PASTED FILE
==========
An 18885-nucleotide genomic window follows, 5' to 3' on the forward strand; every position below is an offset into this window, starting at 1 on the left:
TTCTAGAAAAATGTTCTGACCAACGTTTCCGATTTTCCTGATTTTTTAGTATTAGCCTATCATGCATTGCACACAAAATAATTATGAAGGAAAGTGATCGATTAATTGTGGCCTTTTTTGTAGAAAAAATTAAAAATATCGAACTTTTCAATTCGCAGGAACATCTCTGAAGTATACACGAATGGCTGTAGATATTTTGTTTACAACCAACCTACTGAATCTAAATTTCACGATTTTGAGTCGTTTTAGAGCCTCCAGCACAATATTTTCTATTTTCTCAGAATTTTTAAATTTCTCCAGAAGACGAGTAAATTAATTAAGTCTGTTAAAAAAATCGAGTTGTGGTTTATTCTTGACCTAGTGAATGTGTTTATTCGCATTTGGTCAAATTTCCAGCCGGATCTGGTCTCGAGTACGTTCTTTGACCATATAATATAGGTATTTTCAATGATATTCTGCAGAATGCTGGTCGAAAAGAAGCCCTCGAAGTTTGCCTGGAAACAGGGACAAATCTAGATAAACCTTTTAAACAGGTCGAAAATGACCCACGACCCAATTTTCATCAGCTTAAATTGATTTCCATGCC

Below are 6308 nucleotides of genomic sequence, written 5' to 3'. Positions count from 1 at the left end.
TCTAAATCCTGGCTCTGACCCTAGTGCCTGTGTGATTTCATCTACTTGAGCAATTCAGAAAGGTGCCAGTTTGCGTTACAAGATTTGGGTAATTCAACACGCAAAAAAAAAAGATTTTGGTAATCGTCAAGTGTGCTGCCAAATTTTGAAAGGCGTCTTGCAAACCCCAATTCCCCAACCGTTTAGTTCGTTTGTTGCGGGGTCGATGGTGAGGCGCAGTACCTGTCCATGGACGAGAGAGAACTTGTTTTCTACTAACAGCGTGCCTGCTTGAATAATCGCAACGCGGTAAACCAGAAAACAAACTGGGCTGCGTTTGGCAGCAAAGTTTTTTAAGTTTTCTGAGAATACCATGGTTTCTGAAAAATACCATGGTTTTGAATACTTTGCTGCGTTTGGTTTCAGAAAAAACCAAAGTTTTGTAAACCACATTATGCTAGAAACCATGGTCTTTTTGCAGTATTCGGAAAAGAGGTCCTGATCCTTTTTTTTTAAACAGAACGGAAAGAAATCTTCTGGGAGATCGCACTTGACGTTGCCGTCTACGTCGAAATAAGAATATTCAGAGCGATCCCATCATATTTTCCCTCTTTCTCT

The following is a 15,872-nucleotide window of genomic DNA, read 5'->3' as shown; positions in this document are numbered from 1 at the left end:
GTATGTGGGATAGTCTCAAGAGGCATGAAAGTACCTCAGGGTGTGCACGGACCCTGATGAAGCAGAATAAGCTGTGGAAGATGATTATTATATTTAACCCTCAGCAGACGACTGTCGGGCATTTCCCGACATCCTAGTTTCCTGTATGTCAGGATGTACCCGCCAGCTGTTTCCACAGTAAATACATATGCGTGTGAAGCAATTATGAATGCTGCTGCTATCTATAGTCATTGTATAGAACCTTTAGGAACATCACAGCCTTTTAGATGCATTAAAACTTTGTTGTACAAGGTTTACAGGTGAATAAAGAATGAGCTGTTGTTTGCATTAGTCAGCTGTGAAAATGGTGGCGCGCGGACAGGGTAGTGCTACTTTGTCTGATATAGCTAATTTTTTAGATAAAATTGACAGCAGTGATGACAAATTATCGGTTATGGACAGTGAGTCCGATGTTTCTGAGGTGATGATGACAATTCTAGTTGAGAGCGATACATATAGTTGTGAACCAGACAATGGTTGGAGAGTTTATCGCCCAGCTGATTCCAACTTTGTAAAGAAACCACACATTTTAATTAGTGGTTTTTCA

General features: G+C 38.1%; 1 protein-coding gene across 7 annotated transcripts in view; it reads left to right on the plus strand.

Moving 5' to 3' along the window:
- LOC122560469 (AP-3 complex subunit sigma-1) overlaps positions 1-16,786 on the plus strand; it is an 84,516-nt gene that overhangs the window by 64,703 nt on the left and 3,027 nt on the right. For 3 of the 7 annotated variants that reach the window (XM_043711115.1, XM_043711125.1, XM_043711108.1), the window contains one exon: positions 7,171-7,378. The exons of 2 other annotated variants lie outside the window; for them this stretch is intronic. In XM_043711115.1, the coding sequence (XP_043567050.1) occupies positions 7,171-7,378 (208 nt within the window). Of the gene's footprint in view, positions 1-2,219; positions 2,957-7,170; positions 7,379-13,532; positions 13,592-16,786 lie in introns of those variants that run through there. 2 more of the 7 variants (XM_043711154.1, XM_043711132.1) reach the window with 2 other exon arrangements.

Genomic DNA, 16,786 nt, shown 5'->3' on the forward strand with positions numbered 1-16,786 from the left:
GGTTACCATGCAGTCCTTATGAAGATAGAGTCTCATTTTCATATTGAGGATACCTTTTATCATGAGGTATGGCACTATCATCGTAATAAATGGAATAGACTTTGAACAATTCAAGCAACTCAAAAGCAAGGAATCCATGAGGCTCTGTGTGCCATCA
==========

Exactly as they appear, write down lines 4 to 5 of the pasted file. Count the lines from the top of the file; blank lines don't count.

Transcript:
TCTAAATCCTGGCTCTGACCCTAGTGCCTGTGTGATTTCATCTACTTGAGCAATTCAGAAAGGTGCCAGTTTGCGTTACAAGATTTGGGTAATTCAACACGCAAAAAAAAAAGATTTTGGTAATCGTCAAGTGTGCTGCCAAATTTTGAAAGGCGTCTTGCAAACCCCAATTCCCCAACCGTTTAGTTCGTTTGTTGCGGGGTCGATGGTGAGGCGCAGTACCTGTCCATGGACGAGAGAGAACTTGTTTTCTACTAACAGCGTGCCTGCTTGAATAATCGCAACGCGGTAAACCAGAAAACAAACTGGGCTGCGTTTGGCAGCAAAGTTTTTTAAGTTTTCTGAGAATACCATGGTTTCTGAAAAATACCATGGTTTTGAATACTTTGCTGCGTTTGGTTTCAGAAAAAACCAAAGTTTTGTAAACCACATTATGCTAGAAACCATGGTCTTTTTGCAGTATTCGGAAAAGAGGTCCTGATCCTTTTTTTTTAAACAGAACGGAAAGAAATCTTCTGGGAGATCGCACTTGACGTTGCCGTCTACGTCGAAATAAGAATATTCAGAGCGATCCCATCATATTTTCCCTCTTTCTCT

The following is a 15,872-nucleotide window of genomic DNA, read 5'->3' as shown; positions in this document are numbered from 1 at the left end: